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best way to initiate a state?


Chrischi
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Hello everyone , 

 

I am trying to fully figure out Phaser and one thing keeps on returning: 

In some tutorials a state is initiated via a prototype (or rather, given methods), like this: 

StateA = function (game) {};StateA.prototype = {// Things happening here}

Whereas in other tutorials it is simply written as

StateA = {// stuff}

Both ways seem to be doing the same thing. Is there a advantage for using one way or the other is it purely personal preference? 

Many thanks :) 

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Defining functions in the javascript prototype variable should be more efficient than not using the prototype field.  As a rule of thumb, include the state functions in a prototype block.  For more technical details, see this post on StackOverflow: http://stackoverflow.com/questions/3493252/javascript-prototype-operator-performance-saves-memory-but-is-it-faster

 

Tom

 

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Technically, Tom is telling you the truth. But, in practice, creating a full blown JS prototype for an object you instantiate once has no benefit over using an object literal.

 

That's not to say you shouldn't do it, 'cuz, y'know, who cares, it's your code and it'll still work just fine and not cause you any problems really. Just don't say you're doing it for performance reasons.

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With EcmaScript 5 and higher, it's merely a matter of preference. In the ES3 days, we used prototype-inheritance similar to how other OO languages use classes- that is, to make a data-structure for polymorphic instances of said data. For example, if I'm creating a Person function, and I'm going to be using it to create Bob, Tom, and Jerry, I would make a function called Person, and put properties/methods in the prototype for that function, or sometimes in the constructor itself (using this.property = val). It would look like this:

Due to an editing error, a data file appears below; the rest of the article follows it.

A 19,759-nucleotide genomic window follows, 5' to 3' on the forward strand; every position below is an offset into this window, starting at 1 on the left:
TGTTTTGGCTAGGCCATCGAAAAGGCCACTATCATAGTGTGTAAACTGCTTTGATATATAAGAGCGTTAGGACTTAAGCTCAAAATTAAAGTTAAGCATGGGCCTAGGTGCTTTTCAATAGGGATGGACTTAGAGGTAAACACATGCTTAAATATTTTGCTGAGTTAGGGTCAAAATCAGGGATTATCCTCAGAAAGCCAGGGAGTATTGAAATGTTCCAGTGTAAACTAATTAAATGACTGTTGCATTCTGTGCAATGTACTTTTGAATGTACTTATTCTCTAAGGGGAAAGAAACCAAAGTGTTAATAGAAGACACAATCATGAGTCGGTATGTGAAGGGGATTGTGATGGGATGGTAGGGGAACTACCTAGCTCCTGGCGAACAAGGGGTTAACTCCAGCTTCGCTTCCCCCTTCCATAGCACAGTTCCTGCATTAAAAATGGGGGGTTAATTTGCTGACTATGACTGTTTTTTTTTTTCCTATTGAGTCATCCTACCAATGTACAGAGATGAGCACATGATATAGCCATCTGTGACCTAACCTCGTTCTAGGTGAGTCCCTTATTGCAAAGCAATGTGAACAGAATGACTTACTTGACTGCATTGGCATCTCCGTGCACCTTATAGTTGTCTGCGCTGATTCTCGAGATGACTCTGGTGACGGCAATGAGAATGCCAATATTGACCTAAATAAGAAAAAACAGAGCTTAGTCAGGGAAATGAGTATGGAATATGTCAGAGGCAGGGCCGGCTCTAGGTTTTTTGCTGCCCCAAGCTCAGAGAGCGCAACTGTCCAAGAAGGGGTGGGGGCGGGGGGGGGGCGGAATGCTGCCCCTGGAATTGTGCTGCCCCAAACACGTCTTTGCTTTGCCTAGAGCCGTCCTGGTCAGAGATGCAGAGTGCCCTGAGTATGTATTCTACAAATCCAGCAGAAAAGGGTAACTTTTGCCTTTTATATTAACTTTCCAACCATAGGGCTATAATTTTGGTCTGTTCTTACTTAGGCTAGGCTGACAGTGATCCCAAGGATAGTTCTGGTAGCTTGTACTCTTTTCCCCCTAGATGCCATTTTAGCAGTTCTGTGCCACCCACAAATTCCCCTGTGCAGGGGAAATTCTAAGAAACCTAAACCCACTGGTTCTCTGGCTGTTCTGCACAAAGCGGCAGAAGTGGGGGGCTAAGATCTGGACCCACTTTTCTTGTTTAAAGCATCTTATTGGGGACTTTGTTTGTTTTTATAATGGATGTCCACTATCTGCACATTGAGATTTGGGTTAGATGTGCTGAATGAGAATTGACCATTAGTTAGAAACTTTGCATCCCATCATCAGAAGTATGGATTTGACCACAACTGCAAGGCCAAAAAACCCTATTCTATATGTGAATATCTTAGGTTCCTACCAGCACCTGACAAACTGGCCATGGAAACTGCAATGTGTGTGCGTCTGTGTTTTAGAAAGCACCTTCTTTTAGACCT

function Person (name) {  this.name = name;};Person.prototype.whoAmI = function whoAmI () {  alert("I am " + this.name);};var bob = new Person("Bob");var tom = new Person("Tom");var jerry = new Person("Jerry");bob.whoAmI();tom.whoAmI();jerry.whoAmI();

Again, in ES3 if I wanted to have an object that would only be used once, instead of making a function and all that, I would just use an object literal. Say I had a one-player game, and I wanted to store information on that player. That information may change, but I will never be creating more than one player, I would use an object literal:

var player = {  init: function (name) {    this.name = name;  },  whoAmI: function whoAmI () {    alert("I am " + this.name);  }};player.init("Peter");player.whoAmI();

In ES3, there were some tricks you could do to make the second example work polymorphic like the first example, and in ES5 we were given Object.create()- which works very much like 'new' does. So now, even-more-so than before, it is just personal preference. For kicks, here's how to make a polymorphic object-literal in ES5: